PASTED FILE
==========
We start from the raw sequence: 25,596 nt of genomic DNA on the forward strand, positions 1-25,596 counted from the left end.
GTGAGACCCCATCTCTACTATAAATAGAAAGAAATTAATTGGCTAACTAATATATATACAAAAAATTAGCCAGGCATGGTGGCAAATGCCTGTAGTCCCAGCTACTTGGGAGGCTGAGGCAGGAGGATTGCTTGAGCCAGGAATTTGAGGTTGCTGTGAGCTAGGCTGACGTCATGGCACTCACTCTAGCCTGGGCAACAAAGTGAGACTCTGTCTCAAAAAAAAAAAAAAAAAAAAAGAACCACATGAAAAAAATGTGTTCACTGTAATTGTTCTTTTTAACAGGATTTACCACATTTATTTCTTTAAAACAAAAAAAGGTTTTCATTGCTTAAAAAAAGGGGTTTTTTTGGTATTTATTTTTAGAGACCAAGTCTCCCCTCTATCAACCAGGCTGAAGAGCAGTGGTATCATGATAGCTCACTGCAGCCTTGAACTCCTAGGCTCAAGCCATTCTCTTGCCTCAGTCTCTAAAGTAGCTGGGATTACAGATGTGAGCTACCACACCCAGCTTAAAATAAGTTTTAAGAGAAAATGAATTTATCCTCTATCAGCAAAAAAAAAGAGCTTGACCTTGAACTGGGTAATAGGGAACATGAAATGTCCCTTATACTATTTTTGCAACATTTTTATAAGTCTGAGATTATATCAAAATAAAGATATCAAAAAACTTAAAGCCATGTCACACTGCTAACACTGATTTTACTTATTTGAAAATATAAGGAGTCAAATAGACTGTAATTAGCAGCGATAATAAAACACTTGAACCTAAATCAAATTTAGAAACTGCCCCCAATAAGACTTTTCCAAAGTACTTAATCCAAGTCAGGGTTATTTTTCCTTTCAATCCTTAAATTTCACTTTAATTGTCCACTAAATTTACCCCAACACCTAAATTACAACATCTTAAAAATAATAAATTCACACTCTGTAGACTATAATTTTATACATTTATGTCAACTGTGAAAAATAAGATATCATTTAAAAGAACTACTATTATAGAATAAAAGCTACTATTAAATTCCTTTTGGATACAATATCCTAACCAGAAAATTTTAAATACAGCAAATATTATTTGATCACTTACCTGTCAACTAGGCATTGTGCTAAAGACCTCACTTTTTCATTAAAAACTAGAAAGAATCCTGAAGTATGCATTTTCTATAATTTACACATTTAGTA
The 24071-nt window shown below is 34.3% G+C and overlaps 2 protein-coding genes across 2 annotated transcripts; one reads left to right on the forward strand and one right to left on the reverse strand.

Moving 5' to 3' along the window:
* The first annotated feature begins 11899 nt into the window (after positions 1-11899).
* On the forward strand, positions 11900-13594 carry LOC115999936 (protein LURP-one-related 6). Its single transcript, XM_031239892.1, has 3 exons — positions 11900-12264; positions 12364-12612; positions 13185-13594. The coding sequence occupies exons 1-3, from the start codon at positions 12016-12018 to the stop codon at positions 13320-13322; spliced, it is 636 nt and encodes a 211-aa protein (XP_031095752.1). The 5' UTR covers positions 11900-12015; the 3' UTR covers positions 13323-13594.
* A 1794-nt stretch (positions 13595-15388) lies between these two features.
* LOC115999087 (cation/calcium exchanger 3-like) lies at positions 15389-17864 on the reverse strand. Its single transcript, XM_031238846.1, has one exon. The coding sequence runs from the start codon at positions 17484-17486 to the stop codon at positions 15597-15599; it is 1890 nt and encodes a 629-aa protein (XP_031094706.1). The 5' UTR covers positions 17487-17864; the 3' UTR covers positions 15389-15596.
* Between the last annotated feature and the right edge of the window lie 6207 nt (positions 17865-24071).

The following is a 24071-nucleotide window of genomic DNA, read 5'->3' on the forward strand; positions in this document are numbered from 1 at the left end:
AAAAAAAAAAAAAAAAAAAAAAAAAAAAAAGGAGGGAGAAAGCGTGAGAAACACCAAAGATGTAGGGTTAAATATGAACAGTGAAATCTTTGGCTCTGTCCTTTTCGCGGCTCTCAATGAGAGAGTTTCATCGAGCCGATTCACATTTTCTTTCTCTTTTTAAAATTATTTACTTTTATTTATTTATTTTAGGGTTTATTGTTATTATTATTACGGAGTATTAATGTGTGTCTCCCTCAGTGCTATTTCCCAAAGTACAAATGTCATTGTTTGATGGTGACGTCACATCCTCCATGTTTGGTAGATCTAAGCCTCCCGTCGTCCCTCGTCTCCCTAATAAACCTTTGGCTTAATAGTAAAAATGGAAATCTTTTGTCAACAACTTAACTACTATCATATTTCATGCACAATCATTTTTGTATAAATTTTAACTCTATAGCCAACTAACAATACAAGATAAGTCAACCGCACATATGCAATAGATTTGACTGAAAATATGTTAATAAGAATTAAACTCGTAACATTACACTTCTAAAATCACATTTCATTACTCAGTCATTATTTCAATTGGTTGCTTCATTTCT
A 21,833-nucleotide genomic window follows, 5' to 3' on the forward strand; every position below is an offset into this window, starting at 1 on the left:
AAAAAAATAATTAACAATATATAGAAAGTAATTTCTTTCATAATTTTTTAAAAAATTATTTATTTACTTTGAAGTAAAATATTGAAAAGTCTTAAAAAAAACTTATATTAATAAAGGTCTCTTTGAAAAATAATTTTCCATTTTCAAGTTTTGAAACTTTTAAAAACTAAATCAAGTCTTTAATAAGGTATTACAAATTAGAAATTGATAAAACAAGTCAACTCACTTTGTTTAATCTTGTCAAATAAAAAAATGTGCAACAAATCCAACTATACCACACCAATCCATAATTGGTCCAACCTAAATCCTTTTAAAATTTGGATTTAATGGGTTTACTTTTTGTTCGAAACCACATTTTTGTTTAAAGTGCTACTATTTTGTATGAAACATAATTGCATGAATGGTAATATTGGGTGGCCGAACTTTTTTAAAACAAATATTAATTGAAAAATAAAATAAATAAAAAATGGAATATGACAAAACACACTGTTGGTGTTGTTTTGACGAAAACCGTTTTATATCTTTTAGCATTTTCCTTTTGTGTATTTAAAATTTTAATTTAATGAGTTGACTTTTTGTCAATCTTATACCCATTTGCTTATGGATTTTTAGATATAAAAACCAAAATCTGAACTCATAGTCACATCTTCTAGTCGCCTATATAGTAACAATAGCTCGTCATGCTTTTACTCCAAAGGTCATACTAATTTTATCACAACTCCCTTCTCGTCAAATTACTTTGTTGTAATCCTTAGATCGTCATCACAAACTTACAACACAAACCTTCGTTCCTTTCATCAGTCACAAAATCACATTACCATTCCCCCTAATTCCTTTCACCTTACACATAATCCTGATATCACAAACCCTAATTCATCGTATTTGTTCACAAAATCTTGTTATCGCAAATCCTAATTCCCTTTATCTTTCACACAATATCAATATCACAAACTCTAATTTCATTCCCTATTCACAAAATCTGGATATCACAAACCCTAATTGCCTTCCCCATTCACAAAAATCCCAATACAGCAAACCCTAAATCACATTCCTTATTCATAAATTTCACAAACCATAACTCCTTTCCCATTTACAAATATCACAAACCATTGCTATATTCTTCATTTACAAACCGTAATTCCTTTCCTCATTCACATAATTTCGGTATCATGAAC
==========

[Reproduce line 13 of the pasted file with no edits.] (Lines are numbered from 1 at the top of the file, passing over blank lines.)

AAAAAAATAATTAACAATATATAGAAAGTAATTTCTTTCATAATTTTTTAAAAAATTATTTATTTACTTTGAAGTAAAATATTGAAAAGTCTTAAAAAAAACTTATATTAATAAAGGTCTCTTTGAAAAATAATTTTCCATTTTCAAGTTTTGAAACTTTTAAAAACTAAATCAAGTCTTTAATAAGGTATTACAAATTAGAAATTGATAAAACAAGTCAACTCACTTTGTTTAATCTTGTCAAATAAAAAAATGTGCAACAAATCCAACTATACCACACCAATCCATAATTGGTCCAACCTAAATCCTTTTAAAATTTGGATTTAATGGGTTTACTTTTTGTTCGAAACCACATTTTTGTTTAAAGTGCTACTATTTTGTATGAAACATAATTGCATGAATGGTAATATTGGGTGGCCGAACTTTTTTAAAACAAATATTAATTGAAAAATAAAATAAATAAAAAATGGAATATGACAAAACACACTGTTGGTGTTGTTTTGACGAAAACCGTTTTATATCTTTTAGCATTTTCCTTTTGTGTATTTAAAATTTTAATTTAATGAGTTGACTTTTTGTCAATCTTATACCCATTTGCTTATGGATTTTTAGATATAAAAACCAAAATCTGAACTCATAGTCACATCTTCTAGTCGCCTATATAGTAACAATAGCTCGTCATGCTTTTACTCCAAAGGTCATACTAATTTTATCACAACTCCCTTCTCGTCAAATTACTTTGTTGTAATCCTTAGATCGTCATCACAAACTTACAACACAAACCTTCGTTCCTTTCATCAGTCACAAAATCACATTACCATTCCCCCTAATTCCTTTCACCTTACACATAATCCTGATATCACAAACCCTAATTCATCGTATTTGTTCACAAAATCTTGTTATCGCAAATCCTAATTCCCTTTATCTTTCACACAATATCAATATCACAAACTCTAATTTCATTCCCTATTCACAAAATCTGGATATCACAAACCCTAATTGCCTTCCCCATTCACAAAAATCCCAATACAGCAAACCCTAAATCACATTCCTTATTCATAAATTTCACAAACCATAACTCCTTTCCCATTTACAAATATCACAAACCATTGCTATATTCTTCATTTACAAACCGTAATTCCTTTCCTCATTCACATAATTTCGGTATCATGAAC